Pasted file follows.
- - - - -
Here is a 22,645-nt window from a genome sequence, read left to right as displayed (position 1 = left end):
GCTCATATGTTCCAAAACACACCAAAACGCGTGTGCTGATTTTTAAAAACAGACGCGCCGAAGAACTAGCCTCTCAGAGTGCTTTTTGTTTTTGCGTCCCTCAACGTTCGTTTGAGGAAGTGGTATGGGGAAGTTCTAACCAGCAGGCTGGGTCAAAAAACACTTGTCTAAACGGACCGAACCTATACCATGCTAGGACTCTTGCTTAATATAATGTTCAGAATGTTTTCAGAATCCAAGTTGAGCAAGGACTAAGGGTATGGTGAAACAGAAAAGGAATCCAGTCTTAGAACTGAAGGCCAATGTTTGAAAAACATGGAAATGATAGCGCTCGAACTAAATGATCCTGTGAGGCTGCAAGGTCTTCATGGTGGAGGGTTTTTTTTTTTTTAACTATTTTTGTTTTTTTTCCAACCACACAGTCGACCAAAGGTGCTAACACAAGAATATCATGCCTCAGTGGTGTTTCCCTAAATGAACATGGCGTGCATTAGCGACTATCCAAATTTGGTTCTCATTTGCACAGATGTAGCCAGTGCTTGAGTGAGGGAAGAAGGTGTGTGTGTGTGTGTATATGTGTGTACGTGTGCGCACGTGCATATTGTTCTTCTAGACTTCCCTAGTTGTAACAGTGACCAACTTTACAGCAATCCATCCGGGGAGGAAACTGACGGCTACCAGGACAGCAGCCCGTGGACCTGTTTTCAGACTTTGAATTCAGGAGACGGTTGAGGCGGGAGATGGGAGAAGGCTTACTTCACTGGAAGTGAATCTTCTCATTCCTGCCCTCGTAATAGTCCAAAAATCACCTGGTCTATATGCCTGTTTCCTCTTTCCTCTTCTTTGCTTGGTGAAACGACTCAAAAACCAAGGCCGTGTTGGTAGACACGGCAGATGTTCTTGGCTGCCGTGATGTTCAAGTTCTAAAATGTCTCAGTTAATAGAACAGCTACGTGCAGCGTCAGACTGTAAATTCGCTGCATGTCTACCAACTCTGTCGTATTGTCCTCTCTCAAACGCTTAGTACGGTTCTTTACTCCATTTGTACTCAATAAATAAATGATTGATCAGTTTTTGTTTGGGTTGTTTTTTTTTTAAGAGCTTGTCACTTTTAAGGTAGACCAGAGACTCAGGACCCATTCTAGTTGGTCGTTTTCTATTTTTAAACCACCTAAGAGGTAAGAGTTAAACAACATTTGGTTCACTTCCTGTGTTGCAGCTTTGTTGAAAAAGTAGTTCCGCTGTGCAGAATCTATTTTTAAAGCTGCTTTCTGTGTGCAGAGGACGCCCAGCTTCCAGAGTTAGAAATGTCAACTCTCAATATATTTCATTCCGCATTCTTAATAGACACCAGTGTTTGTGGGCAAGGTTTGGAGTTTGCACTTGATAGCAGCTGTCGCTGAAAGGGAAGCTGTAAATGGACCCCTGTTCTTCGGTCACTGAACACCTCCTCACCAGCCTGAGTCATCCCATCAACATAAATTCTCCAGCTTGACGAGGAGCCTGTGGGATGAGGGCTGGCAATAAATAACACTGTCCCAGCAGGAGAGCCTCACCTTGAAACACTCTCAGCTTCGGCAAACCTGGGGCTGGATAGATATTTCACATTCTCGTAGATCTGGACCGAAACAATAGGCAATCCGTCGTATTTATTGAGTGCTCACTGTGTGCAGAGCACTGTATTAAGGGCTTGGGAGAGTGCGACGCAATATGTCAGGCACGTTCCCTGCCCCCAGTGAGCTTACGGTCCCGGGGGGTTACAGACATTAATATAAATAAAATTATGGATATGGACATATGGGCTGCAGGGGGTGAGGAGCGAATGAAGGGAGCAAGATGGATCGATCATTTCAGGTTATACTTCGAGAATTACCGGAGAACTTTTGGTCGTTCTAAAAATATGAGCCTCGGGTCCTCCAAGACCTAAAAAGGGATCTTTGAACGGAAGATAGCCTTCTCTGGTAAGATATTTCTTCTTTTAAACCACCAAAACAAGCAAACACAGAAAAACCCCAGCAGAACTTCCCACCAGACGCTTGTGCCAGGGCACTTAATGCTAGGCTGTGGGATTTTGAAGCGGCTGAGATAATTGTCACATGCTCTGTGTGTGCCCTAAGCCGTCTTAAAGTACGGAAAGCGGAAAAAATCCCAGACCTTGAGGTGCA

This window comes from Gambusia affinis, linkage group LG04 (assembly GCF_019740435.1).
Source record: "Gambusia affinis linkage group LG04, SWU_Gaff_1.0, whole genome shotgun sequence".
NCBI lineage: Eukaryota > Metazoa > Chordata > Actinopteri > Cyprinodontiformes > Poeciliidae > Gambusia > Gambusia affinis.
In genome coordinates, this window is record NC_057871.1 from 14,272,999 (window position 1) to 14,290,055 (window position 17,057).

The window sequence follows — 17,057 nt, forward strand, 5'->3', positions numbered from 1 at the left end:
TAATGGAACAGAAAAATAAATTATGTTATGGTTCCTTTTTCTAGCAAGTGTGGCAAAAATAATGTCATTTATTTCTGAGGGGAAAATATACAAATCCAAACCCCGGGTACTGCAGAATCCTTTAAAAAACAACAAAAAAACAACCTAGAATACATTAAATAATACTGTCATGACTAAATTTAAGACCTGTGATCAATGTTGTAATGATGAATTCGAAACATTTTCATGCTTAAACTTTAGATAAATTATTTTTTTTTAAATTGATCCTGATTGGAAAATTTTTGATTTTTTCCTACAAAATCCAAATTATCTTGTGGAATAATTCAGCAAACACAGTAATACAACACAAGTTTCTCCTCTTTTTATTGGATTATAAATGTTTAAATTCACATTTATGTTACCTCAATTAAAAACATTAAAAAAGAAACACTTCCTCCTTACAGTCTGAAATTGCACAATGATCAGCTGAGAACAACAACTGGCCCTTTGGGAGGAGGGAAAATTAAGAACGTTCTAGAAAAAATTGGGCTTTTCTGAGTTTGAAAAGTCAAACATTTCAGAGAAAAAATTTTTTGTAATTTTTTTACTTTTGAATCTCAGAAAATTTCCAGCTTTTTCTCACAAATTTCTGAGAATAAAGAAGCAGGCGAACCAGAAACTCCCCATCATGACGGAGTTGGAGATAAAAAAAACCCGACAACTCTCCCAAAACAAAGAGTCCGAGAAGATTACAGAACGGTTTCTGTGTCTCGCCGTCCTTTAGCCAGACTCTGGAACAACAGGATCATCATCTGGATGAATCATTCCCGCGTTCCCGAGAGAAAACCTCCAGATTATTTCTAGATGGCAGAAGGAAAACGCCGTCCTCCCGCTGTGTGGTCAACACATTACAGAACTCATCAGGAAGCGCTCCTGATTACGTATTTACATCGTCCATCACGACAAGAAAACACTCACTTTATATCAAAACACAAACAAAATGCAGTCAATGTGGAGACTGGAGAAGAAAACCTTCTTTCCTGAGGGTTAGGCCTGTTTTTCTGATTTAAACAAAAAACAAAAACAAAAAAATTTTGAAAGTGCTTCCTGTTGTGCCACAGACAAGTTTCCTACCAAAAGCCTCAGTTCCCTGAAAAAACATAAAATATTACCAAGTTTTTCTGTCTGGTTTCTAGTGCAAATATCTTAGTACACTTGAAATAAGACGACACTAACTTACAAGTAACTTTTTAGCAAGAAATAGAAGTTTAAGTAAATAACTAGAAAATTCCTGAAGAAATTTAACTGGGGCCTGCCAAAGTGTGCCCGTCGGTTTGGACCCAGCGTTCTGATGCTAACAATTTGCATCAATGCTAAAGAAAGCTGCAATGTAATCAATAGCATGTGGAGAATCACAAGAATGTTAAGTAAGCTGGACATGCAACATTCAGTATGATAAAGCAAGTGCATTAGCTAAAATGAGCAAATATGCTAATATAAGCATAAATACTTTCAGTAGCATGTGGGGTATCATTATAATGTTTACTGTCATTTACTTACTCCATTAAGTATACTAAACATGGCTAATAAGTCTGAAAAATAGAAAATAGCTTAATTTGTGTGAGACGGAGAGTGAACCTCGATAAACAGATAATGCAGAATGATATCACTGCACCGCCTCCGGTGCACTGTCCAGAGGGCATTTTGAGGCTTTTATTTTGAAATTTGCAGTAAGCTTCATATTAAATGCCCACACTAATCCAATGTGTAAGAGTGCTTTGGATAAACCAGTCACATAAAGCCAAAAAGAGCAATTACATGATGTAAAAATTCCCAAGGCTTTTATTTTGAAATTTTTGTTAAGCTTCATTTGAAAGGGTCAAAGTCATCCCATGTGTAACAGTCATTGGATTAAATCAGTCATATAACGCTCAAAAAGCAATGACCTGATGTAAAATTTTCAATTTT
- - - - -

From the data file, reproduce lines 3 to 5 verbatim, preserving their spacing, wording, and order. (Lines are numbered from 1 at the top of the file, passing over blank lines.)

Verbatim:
This window comes from Gambusia affinis, linkage group LG04 (assembly GCF_019740435.1).
Source record: "Gambusia affinis linkage group LG04, SWU_Gaff_1.0, whole genome shotgun sequence".
NCBI lineage: Eukaryota > Metazoa > Chordata > Actinopteri > Cyprinodontiformes > Poeciliidae > Gambusia > Gambusia affinis.